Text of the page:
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Asanga’s Chapter on Ethics – Issue 07

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Chapter on Ethics[1]

by Asaṅga[2]

 

(posted in 12 issues): Issue 7

Accordingly, one should know what is a fault for a bodhisattva established in the bodhisattva vow of ethics and what is not a fault, the defiled and the undefiled, the minor, the medium, and the major. Should the bodhisattva established in the bodhisattva vow of ethics pass a day and a night without having done something, be it great or small, as his office of daily worship to the Tathāgata or to a shrine that represents him, to the Doctrine or to doctrine in the form of a book – the collection of bodhisattva scriptures or its code – or to the Community – the community of high-stage bodhisattvas of the ten directions – not even so much as a single prostration with his body, not even so much as a single four-line verse composed on the qualities of Buddha, Doctrine, or Community, not even so much as a single act of faith guided by recollection of the qualities of Buddha, Doctrine, and Community with his mind – then he is possessed of fault, possessed of contradiction [to his vow],

If developed out of lack of respect, laziness, or indolence, the fault is a transgression with defilement. If developed out of forgetfulness, the fault is a transgression without defilement. In the case of a dis­traught mind, there is no fault. For someone who has reached the stage of purified intention there is no fault, for in this case he is a bodhisattva whose attitude is pure. By analogy, the monk who has attained “faith through understanding” is always serving the Teacher, the Doc­trine, and the Community by the nature of things, and doing worship

with the highest offerings.

If the bodhisattva allows insatiability, discontent, and attachment to gain and respect to occur, then he is possessed of fault, posses­sed of contradiction; there is defiled fault. There is no fault if he has a will to eliminate it, takes the initiative in doing so, and continues to oppose it by keeping hold of the antidote, but nonetheless commits it over and over because he is by nature overwhelmed with a great share of defilement.

The bodhisattva who sees a co-religionist deserving deference

to his more advanced age and endowment of qualities and, repressed by pride or with a thought of enmity or resentment fails to rise and provide a seat, and who makes no reply in a suitable manner when ac­costed, addressed, and greeted by someone else and asked a question, being repressed by pride alone or with a thought of enmity or resent­ment, is possessed of fault, possessed of contradiction; there is defiled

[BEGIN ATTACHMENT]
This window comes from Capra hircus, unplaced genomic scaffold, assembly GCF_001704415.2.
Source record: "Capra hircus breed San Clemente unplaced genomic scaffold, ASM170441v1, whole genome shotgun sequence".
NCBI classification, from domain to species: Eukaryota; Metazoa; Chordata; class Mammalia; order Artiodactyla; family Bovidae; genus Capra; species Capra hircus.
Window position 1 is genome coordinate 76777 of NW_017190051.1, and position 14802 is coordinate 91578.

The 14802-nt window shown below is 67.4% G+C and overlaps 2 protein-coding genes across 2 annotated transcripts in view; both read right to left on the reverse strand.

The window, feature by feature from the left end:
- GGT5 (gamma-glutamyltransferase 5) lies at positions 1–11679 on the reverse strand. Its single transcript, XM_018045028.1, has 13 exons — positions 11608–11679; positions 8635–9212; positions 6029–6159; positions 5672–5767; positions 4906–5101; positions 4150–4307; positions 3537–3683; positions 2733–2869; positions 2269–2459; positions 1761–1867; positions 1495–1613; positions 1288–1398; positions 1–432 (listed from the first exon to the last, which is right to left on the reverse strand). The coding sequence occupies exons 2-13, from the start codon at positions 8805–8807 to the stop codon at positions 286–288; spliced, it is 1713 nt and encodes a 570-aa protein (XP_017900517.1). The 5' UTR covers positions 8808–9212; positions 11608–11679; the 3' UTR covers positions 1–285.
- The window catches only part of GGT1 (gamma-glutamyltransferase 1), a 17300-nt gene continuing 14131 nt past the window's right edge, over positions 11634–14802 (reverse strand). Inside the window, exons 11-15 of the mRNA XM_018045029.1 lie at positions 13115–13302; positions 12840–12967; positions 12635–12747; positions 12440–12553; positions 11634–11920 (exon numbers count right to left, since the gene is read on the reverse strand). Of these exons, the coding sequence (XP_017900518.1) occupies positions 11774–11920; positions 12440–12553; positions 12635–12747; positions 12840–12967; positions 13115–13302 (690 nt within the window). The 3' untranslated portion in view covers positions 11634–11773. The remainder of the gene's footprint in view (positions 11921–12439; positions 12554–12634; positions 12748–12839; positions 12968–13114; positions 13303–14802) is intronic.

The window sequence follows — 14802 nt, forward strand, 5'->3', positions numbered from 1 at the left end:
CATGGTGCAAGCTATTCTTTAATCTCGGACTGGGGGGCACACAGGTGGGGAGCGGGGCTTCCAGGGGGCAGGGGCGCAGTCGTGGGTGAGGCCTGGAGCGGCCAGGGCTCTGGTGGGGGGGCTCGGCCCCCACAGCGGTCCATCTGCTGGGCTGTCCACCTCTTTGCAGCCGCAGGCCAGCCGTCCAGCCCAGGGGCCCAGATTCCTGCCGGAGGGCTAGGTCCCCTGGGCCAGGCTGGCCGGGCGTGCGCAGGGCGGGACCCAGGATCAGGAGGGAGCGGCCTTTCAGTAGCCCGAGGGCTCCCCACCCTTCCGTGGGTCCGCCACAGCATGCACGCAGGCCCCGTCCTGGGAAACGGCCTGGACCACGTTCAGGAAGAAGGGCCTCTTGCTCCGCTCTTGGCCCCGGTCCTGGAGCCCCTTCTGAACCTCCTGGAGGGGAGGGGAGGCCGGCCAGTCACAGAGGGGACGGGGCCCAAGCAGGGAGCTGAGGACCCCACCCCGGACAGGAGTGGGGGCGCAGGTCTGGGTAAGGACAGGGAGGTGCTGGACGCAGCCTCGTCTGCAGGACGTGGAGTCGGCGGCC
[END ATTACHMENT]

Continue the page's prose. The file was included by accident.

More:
fault.

If he is not repressed by pride nor seized by a thought of enmity

or resentment, but acts so out of laziness and indolence or an indeterminate thought, or absentmindedly, then he is possessed of fault, possessed of contradiction, but the fault is not defiled.

If he is critically ill or his mind is distraught, there is no fault. If he is met, accosted, addressed, and greeted, and asked a question with the notion that he is awake when he has fallen asleep, there is no fault. In cases of teaching doctrine to others or diligence in conducting a discus­sion, there is no fault. If he is engaged in greeting someone else there is no fault. If he is listening to the teaching of doctrine or overhearing others conduct a discussion, there is no fault. In guarding against incon­venience in a discussion of doctrine, and in guarding the mind of the person speaking doctrine [against a slight], there is no fault. In taming and disciplining the sentient beings in question by that means, and rai­sing them from an unwholesome situation to place them in a wholesome situation, there is no fault. In keeping an internal rule of the communi­ty, there is no fault. In guarding the thought of the majority, there is no fault.

If the bodhisattva, upon being invited by others to a home, to another monastery, or to other homes for requisites such as food, drink, and clothing, does not go, does not accept the invitation, repressed by pride or with a thought of enmity or resentment, then he is possessed of fault, possessed of contradiction; there is defiled fault. To stay away under the influence of laziness and indolence is a fault that is not de­filed.

If he is sick and incapacitated, or if his mind is distraught, there is no fault. If the place is remote and the road dangerous, there is no fault. In desiring to tame and discipline by that means while moving them from an unwholesome to a wholesome situation, there is no fault. If he has already promised someone else, there is no fault. If he stays away in order to guard against interference with a wholesome direction [of his practice] in which he has been continuously diligent, there is no fault. If he stays away because he suspects that he will miss hearing a useful topic of doctrine he has not heard before, there is no fault. And conducting a discussion should be understood by analogy with hearing a topic of doctrine. If the other has called with malicious intent, there is no fault. In guarding against thoughts of enmity on the part of the majority, there is no fault. In keeping an internal rule of the communi­ty, there is no fault.

Should the bodhisattva obtain from others – that is to say, have the opportunity to be provided with – a great deal of fine wealth of various specifications such as gold and silver, jewels, pearl, and lapis lazuli, and he not take it, but refuse with a thought of enmity or re­sentment, he is possessed of fault, possessed of contradiction; there is defiled fault, because it shows disdain for a sentient being. Not taking it out of laziness and indolence, he is possessed of fault, possessed of contradiction, but the fault is not defiled.